• John Menzies (1808–1879), founder of the national newsagent chain bearing his name
  • Thomas Menzies (1847–1901), major shipbuilder in Leith
  • Prof Thomas Hugh Milroy LLD FRSE (1869–1950) physiologist, organic chemist and Vice President of the Royal Society of Edinburgh
  • Hugh Morton (1812–1878) civil engineer
  • Claud Muirhead (1835–1910) owner and editor of the Edinburgh Advertiser
  • Charles Murray, Lord Murray (1866–1936) law lord, and his son, Keith Anderson Hope Murray (1903–1993)
  • Charles Neaves, Lord Neaves (1800–1876) Scottish judge
  • Patrick Neill (naturalist) (1776–1851)
  • William Nicol (1770–1851), physicist and geologist
  • Alexander Nicolson (1827–1893) scholar and mountaineer
  • Cpt John Orr (died 1879) who fought at Waterloo
  • John H. Oswald (1830–1899) landscape artist
  • George Outram (1805–1856), humorist and editor of the Glasgow Herald
  • Walter Gray Pattison (1829–1890) whisky distiller and blender (in "secret garden")
  • Sir William Peck (1862–1925), astronomer
  • Alexander Peddie (1810–1907), physician and author. and his nephew--
  • John Dick Peddie (1824–1891), architect (see above)
  • David Bruce Peebles (1819–1892) engineer
  • Major General Robert Pitman CB HEIC (1777-1846)
  • James Pocock (1777–1857) veteran of the Battle of Waterloo
  • James Pringle (1822–1886), businessman and Provost of Leith (1881–86)
  • Harold Raeburn (1865–1926), mountaineer
  • Richard Ramage (1834–1920) co-founder of Ramage & Ferguson shipbuilders in Leith
  • Alexander Ramsay (1777–1847), architect
  • John Rhind (1828–1892), sculptor (also his sons William Birnie Rhind and Thomas Duncan Rhind in the same plot)
  • Dr William Robertson FRSE (1818–1882), physician and statistician
  • John Merry Ross LLD (1833–1883) author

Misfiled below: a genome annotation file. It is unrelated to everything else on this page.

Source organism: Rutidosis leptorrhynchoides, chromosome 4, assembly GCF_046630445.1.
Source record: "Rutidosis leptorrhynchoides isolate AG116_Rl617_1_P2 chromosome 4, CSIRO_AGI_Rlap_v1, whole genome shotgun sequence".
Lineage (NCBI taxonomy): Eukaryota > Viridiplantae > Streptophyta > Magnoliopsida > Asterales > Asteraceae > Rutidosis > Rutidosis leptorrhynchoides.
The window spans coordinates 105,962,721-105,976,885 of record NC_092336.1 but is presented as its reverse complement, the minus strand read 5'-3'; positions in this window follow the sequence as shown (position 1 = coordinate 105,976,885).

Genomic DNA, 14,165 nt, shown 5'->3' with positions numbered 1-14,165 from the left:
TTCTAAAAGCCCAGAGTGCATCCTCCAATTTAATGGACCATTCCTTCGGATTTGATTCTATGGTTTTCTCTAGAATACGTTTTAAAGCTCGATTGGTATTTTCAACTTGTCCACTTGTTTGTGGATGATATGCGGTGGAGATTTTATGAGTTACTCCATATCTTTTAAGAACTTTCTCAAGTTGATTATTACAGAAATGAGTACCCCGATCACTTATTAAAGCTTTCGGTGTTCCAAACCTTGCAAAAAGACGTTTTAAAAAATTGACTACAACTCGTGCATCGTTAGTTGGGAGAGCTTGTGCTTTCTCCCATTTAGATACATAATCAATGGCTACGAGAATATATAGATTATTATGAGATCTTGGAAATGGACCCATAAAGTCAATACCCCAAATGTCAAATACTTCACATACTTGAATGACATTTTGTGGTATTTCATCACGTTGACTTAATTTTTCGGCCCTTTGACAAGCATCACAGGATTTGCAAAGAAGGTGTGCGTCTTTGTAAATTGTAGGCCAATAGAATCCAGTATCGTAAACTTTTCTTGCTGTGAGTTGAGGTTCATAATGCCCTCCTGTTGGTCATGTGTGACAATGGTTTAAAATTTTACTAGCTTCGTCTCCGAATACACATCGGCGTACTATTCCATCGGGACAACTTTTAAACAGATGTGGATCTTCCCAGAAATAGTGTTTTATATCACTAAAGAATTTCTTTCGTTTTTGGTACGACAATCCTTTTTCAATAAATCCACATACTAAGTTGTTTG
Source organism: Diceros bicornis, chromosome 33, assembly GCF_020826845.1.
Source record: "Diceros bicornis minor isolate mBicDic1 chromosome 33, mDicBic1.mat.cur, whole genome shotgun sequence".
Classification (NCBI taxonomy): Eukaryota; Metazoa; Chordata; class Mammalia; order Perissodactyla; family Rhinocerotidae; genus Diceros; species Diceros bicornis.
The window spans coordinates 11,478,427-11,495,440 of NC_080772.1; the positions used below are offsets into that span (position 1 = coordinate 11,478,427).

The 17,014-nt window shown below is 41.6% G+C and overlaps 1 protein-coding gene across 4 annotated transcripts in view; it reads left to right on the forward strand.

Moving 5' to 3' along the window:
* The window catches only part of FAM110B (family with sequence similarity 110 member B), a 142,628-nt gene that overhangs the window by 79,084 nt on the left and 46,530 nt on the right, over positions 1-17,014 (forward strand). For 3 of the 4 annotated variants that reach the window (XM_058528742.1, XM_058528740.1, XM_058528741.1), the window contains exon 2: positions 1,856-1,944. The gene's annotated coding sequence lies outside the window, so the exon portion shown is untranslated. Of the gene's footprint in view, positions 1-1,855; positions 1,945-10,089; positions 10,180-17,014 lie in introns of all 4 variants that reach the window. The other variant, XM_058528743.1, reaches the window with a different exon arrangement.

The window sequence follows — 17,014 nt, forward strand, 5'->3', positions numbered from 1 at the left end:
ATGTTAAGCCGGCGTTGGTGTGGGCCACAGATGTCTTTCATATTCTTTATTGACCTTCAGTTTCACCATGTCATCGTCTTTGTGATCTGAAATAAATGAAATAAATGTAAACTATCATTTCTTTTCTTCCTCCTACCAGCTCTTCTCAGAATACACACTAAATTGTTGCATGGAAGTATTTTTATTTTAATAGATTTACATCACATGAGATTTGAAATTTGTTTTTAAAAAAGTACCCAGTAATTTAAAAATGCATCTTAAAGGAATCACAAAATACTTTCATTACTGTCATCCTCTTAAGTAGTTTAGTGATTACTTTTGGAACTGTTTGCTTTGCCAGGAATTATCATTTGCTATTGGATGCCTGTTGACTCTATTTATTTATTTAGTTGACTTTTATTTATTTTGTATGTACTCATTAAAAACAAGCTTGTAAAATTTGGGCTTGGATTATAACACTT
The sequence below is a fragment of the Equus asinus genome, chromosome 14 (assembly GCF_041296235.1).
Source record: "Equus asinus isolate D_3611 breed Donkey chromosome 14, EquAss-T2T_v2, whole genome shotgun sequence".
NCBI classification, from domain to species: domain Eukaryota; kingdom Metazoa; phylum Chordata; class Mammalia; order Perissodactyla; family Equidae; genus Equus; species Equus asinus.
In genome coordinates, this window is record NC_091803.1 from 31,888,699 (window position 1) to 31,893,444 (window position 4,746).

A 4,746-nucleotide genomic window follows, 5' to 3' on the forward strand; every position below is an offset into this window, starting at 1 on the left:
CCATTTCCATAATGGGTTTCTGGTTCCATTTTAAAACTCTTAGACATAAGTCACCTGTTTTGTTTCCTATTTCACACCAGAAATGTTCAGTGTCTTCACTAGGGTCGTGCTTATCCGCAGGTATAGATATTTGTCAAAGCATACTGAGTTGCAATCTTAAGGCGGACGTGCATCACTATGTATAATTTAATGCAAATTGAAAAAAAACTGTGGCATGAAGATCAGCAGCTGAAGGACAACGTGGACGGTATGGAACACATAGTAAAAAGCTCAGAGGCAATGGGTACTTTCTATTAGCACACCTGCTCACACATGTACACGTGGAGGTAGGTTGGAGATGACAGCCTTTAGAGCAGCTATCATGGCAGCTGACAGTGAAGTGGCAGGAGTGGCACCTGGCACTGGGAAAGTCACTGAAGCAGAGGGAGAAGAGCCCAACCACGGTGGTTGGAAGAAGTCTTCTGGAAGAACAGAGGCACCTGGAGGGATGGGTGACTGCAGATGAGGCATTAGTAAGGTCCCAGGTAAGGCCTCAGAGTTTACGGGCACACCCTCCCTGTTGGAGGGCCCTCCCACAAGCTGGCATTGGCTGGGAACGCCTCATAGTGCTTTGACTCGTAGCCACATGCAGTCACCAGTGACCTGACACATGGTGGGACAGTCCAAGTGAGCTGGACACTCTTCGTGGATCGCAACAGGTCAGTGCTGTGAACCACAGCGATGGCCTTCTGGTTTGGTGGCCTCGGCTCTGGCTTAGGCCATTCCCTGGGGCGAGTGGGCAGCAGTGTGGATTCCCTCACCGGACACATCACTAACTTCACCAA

• John Sheriff ARSA, artist
  • John Siveright (1779–1856), of the Hudson's Bay Company
  • Sir James Young Simpson (1811–1870), pioneer of anaesthetics
  • John Smart (landscape artist) (1838–1899)
  • Alexander Smith (1829–1867), Scottish poet (monument carved by John Rhind)
  • John Smith (1825–1910), surgeon and dentist, FRSE, FRCS, founder of the Edinburgh Dental Hospital, Queen Victoria's dentist
  • Malcolm Smith (Scottish politician) (1856–1935), MP plus Provost of Leith 1908–17
  • Rev Walter Chalmers Smith (1824–1908) hymn-writer
  • John Stevenson (1790–1831) Sir Walter Scott's "True Jock"
  • Prof Charles Hunter Stewart FRSE (1854–1924) public health expert
  • James Hutchison Stirling (1820–1909) philosopher
  • Admiral Pringle Stoddart (1768–1848)
  • Sir John Struthers (1823–1899), surgeon and anatomist
  • John Stuart (genealogist) (1813–1877)
  • Captain Francis Stupart (Scots Greys), Cavalry Officer who fought in the Battle of Waterloo
  • William Swan (physicist) (1818–1894) FRSE (in "secret garden") discoverer of the Swan band
  • Sir William Taylour Thomson (1813–1883) military officer and diplomat (a noteworthy double sarcophagus paired with his wife)
  • Thomas Jameson Torrie (d. 1858), advocate, geologist, mineralogist and botanist
  • Sir John Batty Tuke (1835–1913) eminent psychiatrist
  • Dr Catherine Jane Urquhart (1845–1902) early female doctor (graduated from the London School of Medicine for Women in 1892)
  • George Waterston (1808–1893) stationer, founder of Waterstons Bookshop
  • William Williams (1832–1900), Welsh veterinary surgeon, principal of the Dick Vet College
  • Dr Andrew Wood (1810–1881) President of the Royal College of Surgeons of Edinburgh

Cremated[]

Warriston Crematorium, Edinburgh

The crematorium is on a separate site, east of the main cemetery. It has several areas of remembrance, the oldest being the oak-panelled rooms in the basement. To the north, there is both a Rose Garden and Water Garden holding memorials. The Book of Remembrance is opened to the date each day, for those marking the anniversary of a death. A computerised version of the Book of Remembrance is also available, enabling other dates to be viewed.